Based on pre-pregnancy body mass index (BMI), the Centers for Disease Control and Prevention (CDC) recommends the following weight gain for twin-pregnant women:
- Less than 18.5: 50–62 lbs.
- 18.5–24.9: 37–54 lbs.
- 25–29.9: 31–50 lbs.
- BMI greater or equal to 30: 25–42 lbs.
7. Abnormal AFP results
In the second trimester, pregnant moms get an AFP (Alpha-fetoprotein) screening blood test. It is also known as maternal serum screening or multiple marker screening and is used to evaluate whether a certain birth abnormality is more likely to occur.
A twin pregnancy may produce an unusually high or “positive” reading. The typical approach from your doctor will be to arrange an ultrasound for further assessment.
8. Uterine measurement
During your pregnancy, your doctor or midwife will measure the height of your uterine fundus to establish the gestational age and the stage of the fetus’ development. From the top of the pubic bone to the top of the uterus, this measurement is taken.
With a twin pregnancy or many pregnancies, the woman’s uterus may expand beyond what is typical.
However, additional factors could cause the measures to be increased. If you’ve already been pregnant, you’ll probably start showing sooner. You may also be measuring large if your child is simply bigger or your conception date is off.
9. Shortness of breath in early pregnancy: Sign of twins?
Due to increased pressure on the diaphragm, breathing problems may be a very early symptom when you are carrying two infants.
How to confirm hidden twin pregnancy symptoms?
An ultrasound scan can conclusively demonstrate whether there are many fetuses. Getting an ultrasound is the only surefire method to know, regardless of any additional symptoms or signals you may experience.
If you suspect there may be more than one baby, let your doctor know. A second or third pregnancy would almost certainly be detected by an ultrasound view, especially at those times.
However, hidden twins have occasionally been discovered. A “hidden” twin is more likely to be detected during an early ultrasound, especially when the newborns are identical (monochorionic) twins.
What to remember when pregnant with twins
- It’s always best to be aware of potential issues if you know you might be suffering from a high-risk pregnancy. Read books, do your own research, and talk to your doctor if you have any concerns. That may sound terrible, but nothing awful will occur! Remember not to overthink research and always consult your doctor first.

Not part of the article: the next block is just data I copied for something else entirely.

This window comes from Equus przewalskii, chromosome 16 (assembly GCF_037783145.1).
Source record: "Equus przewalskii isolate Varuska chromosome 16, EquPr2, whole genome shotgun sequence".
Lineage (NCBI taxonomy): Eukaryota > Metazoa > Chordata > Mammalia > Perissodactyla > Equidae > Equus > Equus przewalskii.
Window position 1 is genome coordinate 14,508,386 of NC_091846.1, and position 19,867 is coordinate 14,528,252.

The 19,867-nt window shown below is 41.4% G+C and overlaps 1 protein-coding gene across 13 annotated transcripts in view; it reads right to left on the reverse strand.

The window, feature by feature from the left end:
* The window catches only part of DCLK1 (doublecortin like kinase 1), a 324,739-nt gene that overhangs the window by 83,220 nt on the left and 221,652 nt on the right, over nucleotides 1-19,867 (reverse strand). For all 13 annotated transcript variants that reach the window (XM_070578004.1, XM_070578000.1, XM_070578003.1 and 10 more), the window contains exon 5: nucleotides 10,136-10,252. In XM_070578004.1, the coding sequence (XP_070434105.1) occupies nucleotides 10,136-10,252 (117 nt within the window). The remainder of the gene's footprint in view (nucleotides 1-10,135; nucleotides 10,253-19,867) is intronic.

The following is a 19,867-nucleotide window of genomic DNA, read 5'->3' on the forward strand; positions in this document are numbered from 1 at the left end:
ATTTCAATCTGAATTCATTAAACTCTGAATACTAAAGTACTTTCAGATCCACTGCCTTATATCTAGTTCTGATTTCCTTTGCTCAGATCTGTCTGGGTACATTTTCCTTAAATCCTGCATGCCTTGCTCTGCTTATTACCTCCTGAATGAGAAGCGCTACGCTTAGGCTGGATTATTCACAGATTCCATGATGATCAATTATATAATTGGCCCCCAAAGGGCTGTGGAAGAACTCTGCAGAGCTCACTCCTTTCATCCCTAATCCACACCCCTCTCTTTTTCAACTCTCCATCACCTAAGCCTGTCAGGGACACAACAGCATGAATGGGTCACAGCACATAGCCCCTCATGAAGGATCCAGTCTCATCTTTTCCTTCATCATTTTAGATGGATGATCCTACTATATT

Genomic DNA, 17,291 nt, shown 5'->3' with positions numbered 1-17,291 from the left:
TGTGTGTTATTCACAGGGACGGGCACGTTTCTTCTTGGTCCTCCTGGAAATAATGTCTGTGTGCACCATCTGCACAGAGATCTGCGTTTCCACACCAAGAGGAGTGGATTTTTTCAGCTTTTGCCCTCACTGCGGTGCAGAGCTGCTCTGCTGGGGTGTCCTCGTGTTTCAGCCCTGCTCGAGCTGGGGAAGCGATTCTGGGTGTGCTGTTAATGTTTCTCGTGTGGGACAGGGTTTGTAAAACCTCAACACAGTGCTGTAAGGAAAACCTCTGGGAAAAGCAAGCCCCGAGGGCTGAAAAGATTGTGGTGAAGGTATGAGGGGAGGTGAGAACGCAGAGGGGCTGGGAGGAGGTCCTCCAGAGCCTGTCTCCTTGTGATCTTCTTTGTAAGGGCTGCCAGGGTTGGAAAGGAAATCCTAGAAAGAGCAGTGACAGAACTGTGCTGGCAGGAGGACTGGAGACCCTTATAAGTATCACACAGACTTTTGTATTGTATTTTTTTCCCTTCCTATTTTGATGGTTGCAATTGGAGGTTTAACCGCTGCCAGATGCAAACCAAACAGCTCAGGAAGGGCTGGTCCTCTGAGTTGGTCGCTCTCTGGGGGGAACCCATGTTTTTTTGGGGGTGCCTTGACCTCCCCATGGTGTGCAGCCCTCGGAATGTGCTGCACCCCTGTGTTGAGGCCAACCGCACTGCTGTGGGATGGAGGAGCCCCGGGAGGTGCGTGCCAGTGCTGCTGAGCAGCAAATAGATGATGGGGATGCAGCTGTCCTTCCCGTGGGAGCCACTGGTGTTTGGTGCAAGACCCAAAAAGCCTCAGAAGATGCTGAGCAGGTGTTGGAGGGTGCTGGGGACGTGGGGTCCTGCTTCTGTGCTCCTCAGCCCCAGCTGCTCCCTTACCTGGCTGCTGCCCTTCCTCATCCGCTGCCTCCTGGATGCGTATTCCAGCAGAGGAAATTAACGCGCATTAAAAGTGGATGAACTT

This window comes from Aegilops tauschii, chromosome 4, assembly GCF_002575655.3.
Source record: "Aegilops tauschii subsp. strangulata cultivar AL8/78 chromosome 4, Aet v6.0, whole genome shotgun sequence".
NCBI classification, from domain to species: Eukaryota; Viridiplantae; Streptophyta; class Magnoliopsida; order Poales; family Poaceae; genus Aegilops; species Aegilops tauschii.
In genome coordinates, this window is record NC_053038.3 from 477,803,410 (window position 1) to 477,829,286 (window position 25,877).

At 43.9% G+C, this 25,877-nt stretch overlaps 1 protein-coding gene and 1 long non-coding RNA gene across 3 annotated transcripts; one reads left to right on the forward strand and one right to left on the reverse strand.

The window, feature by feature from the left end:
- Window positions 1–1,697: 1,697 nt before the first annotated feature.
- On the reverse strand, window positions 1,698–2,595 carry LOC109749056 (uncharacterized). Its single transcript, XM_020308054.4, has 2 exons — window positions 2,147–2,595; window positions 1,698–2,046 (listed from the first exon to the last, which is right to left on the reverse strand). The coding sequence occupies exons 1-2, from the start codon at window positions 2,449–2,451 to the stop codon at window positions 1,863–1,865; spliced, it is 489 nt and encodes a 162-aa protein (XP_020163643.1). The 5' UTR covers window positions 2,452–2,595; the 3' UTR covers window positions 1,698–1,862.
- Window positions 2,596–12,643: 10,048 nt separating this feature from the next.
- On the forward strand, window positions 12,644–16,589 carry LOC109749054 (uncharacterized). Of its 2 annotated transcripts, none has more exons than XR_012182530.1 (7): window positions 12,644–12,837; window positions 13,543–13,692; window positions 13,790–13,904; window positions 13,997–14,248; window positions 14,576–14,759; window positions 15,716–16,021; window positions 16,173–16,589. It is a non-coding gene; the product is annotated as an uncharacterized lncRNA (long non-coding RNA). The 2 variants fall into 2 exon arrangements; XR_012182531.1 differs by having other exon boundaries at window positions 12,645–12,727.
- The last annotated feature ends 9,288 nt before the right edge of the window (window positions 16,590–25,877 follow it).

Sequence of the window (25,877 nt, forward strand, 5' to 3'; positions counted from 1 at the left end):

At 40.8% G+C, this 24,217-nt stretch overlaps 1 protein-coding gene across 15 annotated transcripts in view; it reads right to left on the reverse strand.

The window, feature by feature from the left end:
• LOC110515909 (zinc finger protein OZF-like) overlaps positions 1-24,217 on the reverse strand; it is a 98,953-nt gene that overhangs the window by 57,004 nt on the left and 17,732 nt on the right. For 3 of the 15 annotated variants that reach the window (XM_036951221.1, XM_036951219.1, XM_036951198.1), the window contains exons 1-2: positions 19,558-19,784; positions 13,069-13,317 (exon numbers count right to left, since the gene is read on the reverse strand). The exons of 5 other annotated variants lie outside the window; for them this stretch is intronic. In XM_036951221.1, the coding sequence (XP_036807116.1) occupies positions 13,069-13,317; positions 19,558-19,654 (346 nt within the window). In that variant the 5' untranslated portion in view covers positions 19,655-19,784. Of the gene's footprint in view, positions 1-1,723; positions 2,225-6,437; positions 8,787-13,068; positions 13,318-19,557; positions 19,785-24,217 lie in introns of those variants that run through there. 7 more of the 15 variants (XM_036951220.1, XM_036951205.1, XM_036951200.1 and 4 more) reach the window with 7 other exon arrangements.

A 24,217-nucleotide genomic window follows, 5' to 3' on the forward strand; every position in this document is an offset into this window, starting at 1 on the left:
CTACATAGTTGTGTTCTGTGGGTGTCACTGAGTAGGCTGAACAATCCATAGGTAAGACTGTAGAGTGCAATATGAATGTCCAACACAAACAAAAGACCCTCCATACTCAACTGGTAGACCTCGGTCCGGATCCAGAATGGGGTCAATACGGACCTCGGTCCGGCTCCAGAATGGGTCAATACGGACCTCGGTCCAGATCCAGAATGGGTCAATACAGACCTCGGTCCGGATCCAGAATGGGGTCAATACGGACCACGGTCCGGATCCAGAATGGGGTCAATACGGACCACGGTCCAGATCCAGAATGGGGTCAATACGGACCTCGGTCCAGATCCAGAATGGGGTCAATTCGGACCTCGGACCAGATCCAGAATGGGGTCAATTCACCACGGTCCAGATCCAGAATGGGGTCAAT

- Eat only the healthiest meal options. Increase the amount of wholesome, nutritious items in your diet. Fast food and junk food should be avoided at all costs, but try to limit your consumption to once a month instead!
- Never be ashamed to ask for help. Because they feel like a burden to everyone around them, pregnant women frequently attempt to perform jobs that they are incapable of.
- Exercise. Yoga can not only ease certain unpleasant pregnancy symptoms, but it can also make labor easier for you. If you can, continue to be engaged in small ways.
How to know if pregnant with twins: Consult your doctor
Monochorionic twins (mono-mono or mono-di), or twins who share a placenta, require more frequent monitoring. Best practices for identical twins include biweekly checks and ultrasounds beginning at 16 weeks.
This cycle continues up until 36 weeks, at which point you will either give delivery or go in for weekly checkups, depending on your doctor’s advice.
This may seem like a lot due to the possibility of developmental problems including twin-twin transfusion syndrome (TTTS) and selective intrauterine growth restriction, but it is extremely important (sIUGR). Since these problems can occur at any time and are generally treatable if caught early, periodic scans are required.
Given that they share an amniotic sac in addition to a placenta, mono-mono twins may start biweekly scans in the first trimester and weekly scans in the second. You can expect to be closely observed beginning as you approach your third trimester and continuing through the delivery day.
Here are questions you may want to ask your doctor:
- What kind of twins am I carrying, and do my twins share a placenta or an amniotic sac?
- What is my treatment plan, and who will be on my medical team?
- Will I have to speak with a maternal-fetal medical expert?
- What signs should I be on the lookout for, and what issues should I be cognizant of?
- When will the morning sickness end?
- Which medications are safe to use?
- What prenatal genetic testing is recommended for me and are they available?
- If I have twins, how will my delivery and birth plans change?
- Will I require an early delivery or a scheduled c-section?